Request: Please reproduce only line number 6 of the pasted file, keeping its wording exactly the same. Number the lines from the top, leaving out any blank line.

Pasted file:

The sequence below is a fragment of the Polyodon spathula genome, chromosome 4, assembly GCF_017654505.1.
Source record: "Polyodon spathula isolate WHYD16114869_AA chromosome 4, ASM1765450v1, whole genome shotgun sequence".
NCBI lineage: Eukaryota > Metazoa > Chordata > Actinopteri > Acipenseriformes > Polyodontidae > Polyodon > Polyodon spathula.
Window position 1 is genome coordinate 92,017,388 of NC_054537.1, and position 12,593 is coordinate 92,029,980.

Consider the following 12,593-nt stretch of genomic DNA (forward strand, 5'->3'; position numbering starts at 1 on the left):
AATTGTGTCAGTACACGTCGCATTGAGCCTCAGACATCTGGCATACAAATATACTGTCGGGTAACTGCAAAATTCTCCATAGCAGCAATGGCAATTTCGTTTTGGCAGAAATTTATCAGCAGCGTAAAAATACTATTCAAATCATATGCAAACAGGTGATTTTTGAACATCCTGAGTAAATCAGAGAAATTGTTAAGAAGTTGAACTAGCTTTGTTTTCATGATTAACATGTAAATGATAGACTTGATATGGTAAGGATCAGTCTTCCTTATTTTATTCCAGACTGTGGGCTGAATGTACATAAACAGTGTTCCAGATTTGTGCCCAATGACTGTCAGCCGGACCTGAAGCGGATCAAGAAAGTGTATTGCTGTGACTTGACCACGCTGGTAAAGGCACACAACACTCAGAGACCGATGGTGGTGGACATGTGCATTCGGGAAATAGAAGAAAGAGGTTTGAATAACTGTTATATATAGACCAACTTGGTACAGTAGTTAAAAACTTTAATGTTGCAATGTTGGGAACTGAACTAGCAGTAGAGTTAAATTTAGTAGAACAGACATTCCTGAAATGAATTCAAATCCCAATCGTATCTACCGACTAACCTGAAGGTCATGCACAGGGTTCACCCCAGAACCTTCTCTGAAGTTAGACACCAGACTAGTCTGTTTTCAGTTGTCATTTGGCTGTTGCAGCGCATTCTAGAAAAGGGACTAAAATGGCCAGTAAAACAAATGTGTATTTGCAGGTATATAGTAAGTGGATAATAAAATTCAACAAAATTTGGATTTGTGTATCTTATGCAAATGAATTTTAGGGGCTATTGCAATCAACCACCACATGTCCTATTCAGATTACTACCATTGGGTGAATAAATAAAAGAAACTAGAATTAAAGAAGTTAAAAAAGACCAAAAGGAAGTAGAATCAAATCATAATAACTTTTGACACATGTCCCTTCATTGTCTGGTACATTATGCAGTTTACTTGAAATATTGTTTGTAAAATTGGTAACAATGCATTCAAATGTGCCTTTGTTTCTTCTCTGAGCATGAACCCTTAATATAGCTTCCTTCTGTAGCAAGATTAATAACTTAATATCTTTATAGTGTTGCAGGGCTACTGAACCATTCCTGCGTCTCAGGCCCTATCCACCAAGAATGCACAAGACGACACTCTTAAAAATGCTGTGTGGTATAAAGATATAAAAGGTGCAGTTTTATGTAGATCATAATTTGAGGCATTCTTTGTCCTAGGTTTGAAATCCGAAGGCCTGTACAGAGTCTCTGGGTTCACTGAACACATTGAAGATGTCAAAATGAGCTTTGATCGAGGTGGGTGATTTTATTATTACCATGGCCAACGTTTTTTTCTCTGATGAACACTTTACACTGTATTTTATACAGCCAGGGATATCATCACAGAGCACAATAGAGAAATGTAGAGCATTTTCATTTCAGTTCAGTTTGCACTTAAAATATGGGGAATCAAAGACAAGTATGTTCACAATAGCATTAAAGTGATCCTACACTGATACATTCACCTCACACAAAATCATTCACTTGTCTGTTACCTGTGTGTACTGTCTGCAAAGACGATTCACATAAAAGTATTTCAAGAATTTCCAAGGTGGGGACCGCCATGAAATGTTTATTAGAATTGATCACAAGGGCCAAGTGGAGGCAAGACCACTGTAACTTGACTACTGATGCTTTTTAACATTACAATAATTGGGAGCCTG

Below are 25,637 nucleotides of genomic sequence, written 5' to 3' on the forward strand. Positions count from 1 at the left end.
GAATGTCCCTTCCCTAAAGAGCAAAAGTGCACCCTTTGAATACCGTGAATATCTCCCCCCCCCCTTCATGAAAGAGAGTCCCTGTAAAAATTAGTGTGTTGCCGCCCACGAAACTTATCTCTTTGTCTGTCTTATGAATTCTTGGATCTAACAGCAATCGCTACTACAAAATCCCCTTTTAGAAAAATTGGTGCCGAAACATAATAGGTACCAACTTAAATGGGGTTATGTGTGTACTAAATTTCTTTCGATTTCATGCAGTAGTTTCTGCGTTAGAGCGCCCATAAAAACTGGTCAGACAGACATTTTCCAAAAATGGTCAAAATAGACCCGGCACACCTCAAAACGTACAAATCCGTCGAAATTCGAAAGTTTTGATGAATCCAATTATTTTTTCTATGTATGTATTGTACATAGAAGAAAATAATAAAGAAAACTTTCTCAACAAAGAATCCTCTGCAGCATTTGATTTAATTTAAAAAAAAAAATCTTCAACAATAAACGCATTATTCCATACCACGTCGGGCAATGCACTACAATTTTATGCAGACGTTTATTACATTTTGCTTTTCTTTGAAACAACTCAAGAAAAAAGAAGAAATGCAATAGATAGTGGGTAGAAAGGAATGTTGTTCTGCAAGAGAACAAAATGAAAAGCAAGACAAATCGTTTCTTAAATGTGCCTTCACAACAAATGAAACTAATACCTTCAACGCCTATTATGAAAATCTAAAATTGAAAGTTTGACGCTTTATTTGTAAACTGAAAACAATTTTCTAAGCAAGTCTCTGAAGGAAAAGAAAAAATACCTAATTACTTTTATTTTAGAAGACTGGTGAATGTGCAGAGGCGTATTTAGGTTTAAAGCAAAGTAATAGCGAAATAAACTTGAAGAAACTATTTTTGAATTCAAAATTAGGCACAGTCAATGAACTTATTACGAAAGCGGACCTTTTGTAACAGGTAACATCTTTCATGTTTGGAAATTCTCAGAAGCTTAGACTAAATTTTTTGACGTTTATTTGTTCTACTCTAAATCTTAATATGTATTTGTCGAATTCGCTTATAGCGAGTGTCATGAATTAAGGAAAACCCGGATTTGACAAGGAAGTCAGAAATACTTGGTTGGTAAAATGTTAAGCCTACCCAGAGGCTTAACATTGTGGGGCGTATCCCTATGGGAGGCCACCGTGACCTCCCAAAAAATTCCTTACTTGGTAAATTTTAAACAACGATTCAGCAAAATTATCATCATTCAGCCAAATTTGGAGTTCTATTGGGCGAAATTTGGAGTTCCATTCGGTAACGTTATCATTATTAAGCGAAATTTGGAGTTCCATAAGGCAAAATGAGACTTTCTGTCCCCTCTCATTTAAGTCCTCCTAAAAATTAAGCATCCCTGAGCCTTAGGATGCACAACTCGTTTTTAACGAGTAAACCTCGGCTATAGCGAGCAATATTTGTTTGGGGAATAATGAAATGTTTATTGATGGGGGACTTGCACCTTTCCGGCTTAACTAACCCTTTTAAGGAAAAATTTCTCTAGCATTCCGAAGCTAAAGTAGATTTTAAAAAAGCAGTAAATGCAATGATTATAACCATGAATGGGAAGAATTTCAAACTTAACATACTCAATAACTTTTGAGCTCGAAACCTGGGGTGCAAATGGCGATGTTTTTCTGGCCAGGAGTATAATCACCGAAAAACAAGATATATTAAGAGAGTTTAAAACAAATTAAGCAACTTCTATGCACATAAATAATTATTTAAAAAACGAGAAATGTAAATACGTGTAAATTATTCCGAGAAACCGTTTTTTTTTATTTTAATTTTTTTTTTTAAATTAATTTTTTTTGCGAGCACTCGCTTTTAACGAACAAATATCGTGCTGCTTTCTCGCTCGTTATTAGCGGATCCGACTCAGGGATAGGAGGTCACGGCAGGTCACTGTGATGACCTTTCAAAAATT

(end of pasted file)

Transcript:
AATTGTGTCAGTACACGTCGCATTGAGCCTCAGACATCTGGCATACAAATATACTGTCGGGTAACTGCAAAATTCTCCATAGCAGCAATGGCAATTTCGTTTTGGCAGAAATTTATCAGCAGCGTAAAAATACTATTCAAATCATATGCAAACAGGTGATTTTTGAACATCCTGAGTAAATCAGAGAAATTGTTAAGAAGTTGAACTAGCTTTGTTTTCATGATTAACATGTAAATGATAGACTTGATATGGTAAGGATCAGTCTTCCTTATTTTATTCCAGACTGTGGGCTGAATGTACATAAACAGTGTTCCAGATTTGTGCCCAATGACTGTCAGCCGGACCTGAAGCGGATCAAGAAAGTGTATTGCTGTGACTTGACCACGCTGGTAAAGGCACACAACACTCAGAGACCGATGGTGGTGGACATGTGCATTCGGGAAATAGAAGAAAGAGGTTTGAATAACTGTTATATATAGACCAACTTGGTACAGTAGTTAAAAACTTTAATGTTGCAATGTTGGGAACTGAACTAGCAGTAGAGTTAAATTTAGTAGAACAGACATTCCTGAAATGAATTCAAATCCCAATCGTATCTACCGACTAACCTGAAGGTCATGCACAGGGTTCACCCCAGAACCTTCTCTGAAGTTAGACACCAGACTAGTCTGTTTTCAGTTGTCATTTGGCTGTTGCAGCGCATTCTAGAAAAGGGACTAAAATGGCCAGTAAAACAAATGTGTATTTGCAGGTATATAGTAAGTGGATAATAAAATTCAACAAAATTTGGATTTGTGTATCTTATGCAAATGAATTTTAGGGGCTATTGCAATCAACCACCACATGTCCTATTCAGATTACTACCATTGGGTGAATAAATAAAAGAAACTAGAATTAAAGAAGTTAAAAAAGACCAAAAGGAAGTAGAATCAAATCATAATAACTTTTGACACATGTCCCTTCATTGTCTGGTACATTATGCAGTTTACTTGAAATATTGTTTGTAAAATTGGTAACAATGCATTCAAATGTGCCTTTGTTTCTTCTCTGAGCATGAACCCTTAATATAGCTTCCTTCTGTAGCAAGATTAATAACTTAATATCTTTATAGTGTTGCAGGGCTACTGAACCATTCCTGCGTCTCAGGCCCTATCCACCAAGAATGCACAAGACGACACTCTTAAAAATGCTGTGTGGTATAAAGATATAAAAGGTGCAGTTTTATGTAGATCATAATTTGAGGCATTCTTTGTCCTAGGTTTGAAATCCGAAGGCCTGTACAGAGTCTCTGGGTTCACTGAACACATTGAAGATGTCAAAATGAGCTTTGATCGAGGTGGGTGATTTTATTATTACCATGGCCAACGTTTTTTTCTCTGATGAACACTTTACACTGTATTTTATACAGCCAGGGATATCATCACAGAGCACAATAGAGAAATGTAGAGCATTTTCATTTCAGTTCAGTTTGCACTTAAAATATGGGGAATCAAAGACAAGTATGTTCACAATAGCATTAAAGTGATCCTACACTGATACATTCACCTCACACAAAATCATTCACTTGTCTGTTACCTGTGTGTACTGTCTGCAAAGACGATTCACATAAAAGTATTTCAAGAATTTCCAAGGTGGGGACCGCCATGAAATGTTTATTAGAATTGATCACAAGGGCCAAGTGGAGGCAAGACCACTGTAACTTGACTACTGATGCTTTTTAACATTACAATAATTGGGAGCCTG